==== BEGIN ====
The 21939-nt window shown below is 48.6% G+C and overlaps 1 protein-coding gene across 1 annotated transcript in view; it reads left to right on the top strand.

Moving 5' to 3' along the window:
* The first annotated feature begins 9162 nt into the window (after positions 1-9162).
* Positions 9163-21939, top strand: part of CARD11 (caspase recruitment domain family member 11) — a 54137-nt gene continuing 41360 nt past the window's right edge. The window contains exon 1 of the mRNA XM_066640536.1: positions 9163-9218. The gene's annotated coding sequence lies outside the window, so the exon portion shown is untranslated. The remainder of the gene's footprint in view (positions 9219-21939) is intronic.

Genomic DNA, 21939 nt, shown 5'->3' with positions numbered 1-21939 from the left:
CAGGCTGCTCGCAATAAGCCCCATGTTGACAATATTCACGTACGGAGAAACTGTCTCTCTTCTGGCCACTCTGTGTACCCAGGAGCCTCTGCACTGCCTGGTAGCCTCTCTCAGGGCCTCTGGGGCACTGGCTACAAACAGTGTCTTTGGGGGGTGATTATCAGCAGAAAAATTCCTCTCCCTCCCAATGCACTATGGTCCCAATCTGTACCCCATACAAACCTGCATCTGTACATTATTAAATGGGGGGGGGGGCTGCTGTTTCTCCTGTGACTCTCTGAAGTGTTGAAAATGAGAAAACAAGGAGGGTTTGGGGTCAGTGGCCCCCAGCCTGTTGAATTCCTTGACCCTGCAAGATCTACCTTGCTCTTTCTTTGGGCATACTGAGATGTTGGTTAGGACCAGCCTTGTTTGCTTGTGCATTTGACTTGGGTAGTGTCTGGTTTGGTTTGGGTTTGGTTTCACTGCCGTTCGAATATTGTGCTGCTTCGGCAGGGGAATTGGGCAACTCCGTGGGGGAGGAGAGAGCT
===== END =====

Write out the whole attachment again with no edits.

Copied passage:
The 21939-nt window shown below is 48.6% G+C and overlaps 1 protein-coding gene across 1 annotated transcript in view; it reads left to right on the top strand.

Moving 5' to 3' along the window:
* The first annotated feature begins 9162 nt into the window (after positions 1-9162).
* Positions 9163-21939, top strand: part of CARD11 (caspase recruitment domain family member 11) — a 54137-nt gene continuing 41360 nt past the window's right edge. The window contains exon 1 of the mRNA XM_066640536.1: positions 9163-9218. The gene's annotated coding sequence lies outside the window, so the exon portion shown is untranslated. The remainder of the gene's footprint in view (positions 9219-21939) is intronic.

Genomic DNA, 21939 nt, shown 5'->3' with positions numbered 1-21939 from the left:
CAGGCTGCTCGCAATAAGCCCCATGTTGACAATATTCACGTACGGAGAAACTGTCTCTCTTCTGGCCACTCTGTGTACCCAGGAGCCTCTGCACTGCCTGGTAGCCTCTCTCAGGGCCTCTGGGGCACTGGCTACAAACAGTGTCTTTGGGGGGTGATTATCAGCAGAAAAATTCCTCTCCCTCCCAATGCACTATGGTCCCAATCTGTACCCCATACAAACCTGCATCTGTACATTATTAAATGGGGGGGGGGGCTGCTGTTTCTCCTGTGACTCTCTGAAGTGTTGAAAATGAGAAAACAAGGAGGGTTTGGGGTCAGTGGCCCCCAGCCTGTTGAATTCCTTGACCCTGCAAGATCTACCTTGCTCTTTCTTTGGGCATACTGAGATGTTGGTTAGGACCAGCCTTGTTTGCTTGTGCATTTGACTTGGGTAGTGTCTGGTTTGGTTTGGGTTTGGTTTCACTGCCGTTCGAATATTGTGCTGCTTCGGCAGGGGAATTGGGCAACTCCGTGGGGGAGGAGAGAGCT